Sunday, December 20, 2009

Cookbooks make the best gifts!

We picked Truman up early from school Friday and headed to Memphis for the annual Walker-Warren Christmas dinner. We had much cause to celebrate – my sister got engaged. “The missing piece,” my father said. Translation: we don’t have to worry about her anymore. Well, I suppose we’ll always worry about each other, but you know … So we load Truman in the car with his backpack and his rest towel (home for washing) and his Spiderman lunchbox and he is talking nonstop, like he does when he is truly excited. He is thrilled about seeing the family and the presents he will receive later in the evening, but most of all he is excited because he has made us a gift and, he says, “It’s Ok, I decided you can open it now.” Meaning right now, because he cannot even wait for me to get buckled, so I reach around to the backseat and grab the package that’s wrapped in paper he decorated himself. I’ve seen my share of daycare-made gifts before so I was expecting to gush at whatever adorable painting or photo or ornament it was, but by God, his teacher flat-out floored me with this one. It was a cookbook made up or recipes thought up by each child. The kids wrote out their recipes, then typed them into the computer and then drew a picture to accompany it. The teachers did some minor translation. It was just about the cutest and most heart warming thing I believe I’ve ever laid eyes on. Honest.

Some recipes were for Froot Loops (which, thankfully, the teacher had translated to be spelled correctly rather than by the name on the box) or Lucky Charms. Some had hamburgers or spaghetti. My darling son’s recipe was for Marshmallow Mash.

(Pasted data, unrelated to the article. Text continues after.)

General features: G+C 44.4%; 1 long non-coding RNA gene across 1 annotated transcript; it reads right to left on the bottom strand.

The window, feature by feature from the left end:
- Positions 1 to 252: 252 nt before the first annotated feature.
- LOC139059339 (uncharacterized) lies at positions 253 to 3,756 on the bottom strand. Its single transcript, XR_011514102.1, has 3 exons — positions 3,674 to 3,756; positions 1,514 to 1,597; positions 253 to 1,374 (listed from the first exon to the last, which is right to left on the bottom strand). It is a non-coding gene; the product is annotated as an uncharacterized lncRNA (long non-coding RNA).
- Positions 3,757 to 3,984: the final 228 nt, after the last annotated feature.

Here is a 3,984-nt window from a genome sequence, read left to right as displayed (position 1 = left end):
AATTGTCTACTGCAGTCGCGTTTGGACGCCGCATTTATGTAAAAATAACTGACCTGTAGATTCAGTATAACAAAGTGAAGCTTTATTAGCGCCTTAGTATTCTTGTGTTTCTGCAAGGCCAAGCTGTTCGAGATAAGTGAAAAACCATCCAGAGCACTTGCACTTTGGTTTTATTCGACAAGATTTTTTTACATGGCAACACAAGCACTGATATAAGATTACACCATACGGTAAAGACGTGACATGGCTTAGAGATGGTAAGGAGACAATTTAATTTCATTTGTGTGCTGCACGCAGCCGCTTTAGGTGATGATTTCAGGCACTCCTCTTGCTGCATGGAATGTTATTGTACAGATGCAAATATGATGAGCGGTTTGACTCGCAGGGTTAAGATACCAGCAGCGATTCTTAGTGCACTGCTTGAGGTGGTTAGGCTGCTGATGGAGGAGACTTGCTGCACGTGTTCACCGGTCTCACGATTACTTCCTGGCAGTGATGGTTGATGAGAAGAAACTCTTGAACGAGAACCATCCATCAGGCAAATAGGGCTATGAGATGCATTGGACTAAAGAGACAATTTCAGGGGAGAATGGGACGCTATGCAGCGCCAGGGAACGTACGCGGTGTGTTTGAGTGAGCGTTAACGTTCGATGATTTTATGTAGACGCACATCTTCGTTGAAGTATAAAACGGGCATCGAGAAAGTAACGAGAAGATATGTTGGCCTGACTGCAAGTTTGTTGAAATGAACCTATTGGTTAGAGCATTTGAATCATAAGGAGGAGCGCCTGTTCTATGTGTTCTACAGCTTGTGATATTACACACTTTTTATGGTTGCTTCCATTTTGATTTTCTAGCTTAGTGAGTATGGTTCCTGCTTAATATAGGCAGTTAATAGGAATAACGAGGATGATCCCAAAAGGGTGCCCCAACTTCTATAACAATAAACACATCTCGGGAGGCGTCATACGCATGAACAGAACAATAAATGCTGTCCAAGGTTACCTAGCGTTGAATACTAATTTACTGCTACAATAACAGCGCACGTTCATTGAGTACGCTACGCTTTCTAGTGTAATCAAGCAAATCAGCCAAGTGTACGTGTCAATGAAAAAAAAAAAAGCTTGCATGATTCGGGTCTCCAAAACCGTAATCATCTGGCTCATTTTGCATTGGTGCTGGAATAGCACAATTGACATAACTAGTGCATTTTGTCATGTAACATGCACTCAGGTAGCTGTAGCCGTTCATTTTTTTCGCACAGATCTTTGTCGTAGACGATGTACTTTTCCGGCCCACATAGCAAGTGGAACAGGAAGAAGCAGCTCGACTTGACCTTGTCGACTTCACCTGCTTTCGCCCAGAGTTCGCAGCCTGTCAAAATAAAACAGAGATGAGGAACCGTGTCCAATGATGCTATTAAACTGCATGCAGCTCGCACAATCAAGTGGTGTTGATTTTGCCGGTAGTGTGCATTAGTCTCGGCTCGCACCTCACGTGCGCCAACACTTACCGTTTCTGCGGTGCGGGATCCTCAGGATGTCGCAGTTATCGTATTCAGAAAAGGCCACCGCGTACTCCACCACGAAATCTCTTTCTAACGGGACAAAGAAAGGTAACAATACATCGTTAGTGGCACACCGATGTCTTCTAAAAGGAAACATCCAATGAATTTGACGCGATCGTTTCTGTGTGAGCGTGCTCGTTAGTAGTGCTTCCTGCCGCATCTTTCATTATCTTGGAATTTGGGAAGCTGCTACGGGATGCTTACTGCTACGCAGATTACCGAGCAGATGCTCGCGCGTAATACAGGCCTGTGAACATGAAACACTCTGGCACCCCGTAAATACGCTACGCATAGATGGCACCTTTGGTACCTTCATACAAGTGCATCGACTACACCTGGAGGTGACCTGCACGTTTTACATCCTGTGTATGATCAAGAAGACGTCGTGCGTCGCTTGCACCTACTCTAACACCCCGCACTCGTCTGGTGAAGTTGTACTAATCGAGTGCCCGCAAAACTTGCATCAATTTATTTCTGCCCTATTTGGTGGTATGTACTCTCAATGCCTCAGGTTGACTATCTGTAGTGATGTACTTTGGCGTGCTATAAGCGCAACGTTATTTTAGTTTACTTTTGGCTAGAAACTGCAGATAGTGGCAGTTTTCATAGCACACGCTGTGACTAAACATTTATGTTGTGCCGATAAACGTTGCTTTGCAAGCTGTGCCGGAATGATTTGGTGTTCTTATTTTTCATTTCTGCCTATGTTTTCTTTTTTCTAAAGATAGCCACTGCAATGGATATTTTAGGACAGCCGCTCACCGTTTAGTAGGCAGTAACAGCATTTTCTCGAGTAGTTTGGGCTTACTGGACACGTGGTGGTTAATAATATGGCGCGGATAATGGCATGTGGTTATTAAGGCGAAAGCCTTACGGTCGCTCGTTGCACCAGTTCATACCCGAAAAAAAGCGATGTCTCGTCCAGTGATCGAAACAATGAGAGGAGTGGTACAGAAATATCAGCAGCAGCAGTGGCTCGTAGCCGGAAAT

We were told during Kindergarten orientation that they would be teaching the kids to spell phonetically and that we may not understand what our children have written, but this phonetic spelling helps them become better writers and readers. Considering I never learned phonics as a child and I am a severely poor speller, I thought the practice ingenious.

My son was so truly proud of the cookbook that he had me read the entire book – recipes and all – to him right then and there in the car. He also pored through it a few dozen times before we made it to our destination. Then he took it straight to Grandma and showed off his fine work, and later showed the book off to the rest of the family. He had us read it to him as a bedtime story, and the minute we got home he wanted to make a recipe from the book. “It will either be my recipe or someone else’s,” he said. And, big surprise, he landed on Marshmallow Mash. Amazingly, we had all ingredients on hand and I let Truman prepare his super sweet concoction. He devoured proudly.

We’re going to tape him on the Flip the next time he makes it because it’s just about the cutest damn thing you’ll ever see. And yes, I’m being frightfully biased, but it’s a mother’s license to gloat and your right to ignore it.

Happy cooking.

No comments:

Post a Comment